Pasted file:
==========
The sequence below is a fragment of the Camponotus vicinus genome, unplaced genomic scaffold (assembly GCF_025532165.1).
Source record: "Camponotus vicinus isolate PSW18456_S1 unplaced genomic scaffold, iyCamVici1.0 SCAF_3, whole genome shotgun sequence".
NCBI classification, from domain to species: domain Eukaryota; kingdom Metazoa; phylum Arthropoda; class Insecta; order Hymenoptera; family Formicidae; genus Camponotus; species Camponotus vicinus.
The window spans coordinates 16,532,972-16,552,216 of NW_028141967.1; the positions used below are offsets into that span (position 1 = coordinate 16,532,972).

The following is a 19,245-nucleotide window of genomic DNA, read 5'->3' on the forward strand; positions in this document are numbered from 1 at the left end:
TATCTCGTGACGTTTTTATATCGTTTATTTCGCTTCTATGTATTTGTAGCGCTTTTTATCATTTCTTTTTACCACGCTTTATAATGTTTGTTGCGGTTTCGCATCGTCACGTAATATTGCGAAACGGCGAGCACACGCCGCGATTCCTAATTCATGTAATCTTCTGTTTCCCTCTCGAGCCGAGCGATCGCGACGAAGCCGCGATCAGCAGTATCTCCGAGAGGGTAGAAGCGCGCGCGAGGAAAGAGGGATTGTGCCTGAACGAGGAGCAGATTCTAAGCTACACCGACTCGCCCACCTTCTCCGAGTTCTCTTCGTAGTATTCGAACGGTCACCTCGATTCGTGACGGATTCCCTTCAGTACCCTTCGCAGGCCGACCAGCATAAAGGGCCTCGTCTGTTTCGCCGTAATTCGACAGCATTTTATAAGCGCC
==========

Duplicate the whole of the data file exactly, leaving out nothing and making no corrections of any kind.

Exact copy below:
The sequence below is a fragment of the Camponotus vicinus genome, unplaced genomic scaffold (assembly GCF_025532165.1).
Source record: "Camponotus vicinus isolate PSW18456_S1 unplaced genomic scaffold, iyCamVici1.0 SCAF_3, whole genome shotgun sequence".
NCBI classification, from domain to species: domain Eukaryota; kingdom Metazoa; phylum Arthropoda; class Insecta; order Hymenoptera; family Formicidae; genus Camponotus; species Camponotus vicinus.
The window spans coordinates 16,532,972-16,552,216 of NW_028141967.1; the positions used below are offsets into that span (position 1 = coordinate 16,532,972).

The following is a 19,245-nucleotide window of genomic DNA, read 5'->3' on the forward strand; positions in this document are numbered from 1 at the left end:
TATCTCGTGACGTTTTTATATCGTTTATTTCGCTTCTATGTATTTGTAGCGCTTTTTATCATTTCTTTTTACCACGCTTTATAATGTTTGTTGCGGTTTCGCATCGTCACGTAATATTGCGAAACGGCGAGCACACGCCGCGATTCCTAATTCATGTAATCTTCTGTTTCCCTCTCGAGCCGAGCGATCGCGACGAAGCCGCGATCAGCAGTATCTCCGAGAGGGTAGAAGCGCGCGCGAGGAAAGAGGGATTGTGCCTGAACGAGGAGCAGATTCTAAGCTACACCGACTCGCCCACCTTCTCCGAGTTCTCTTCGTAGTATTCGAACGGTCACCTCGATTCGTGACGGATTCCCTTCAGTACCCTTCGCAGGCCGACCAGCATAAAGGGCCTCGTCTGTTTCGCCGTAATTCGACAGCATTTTATAAGCGCC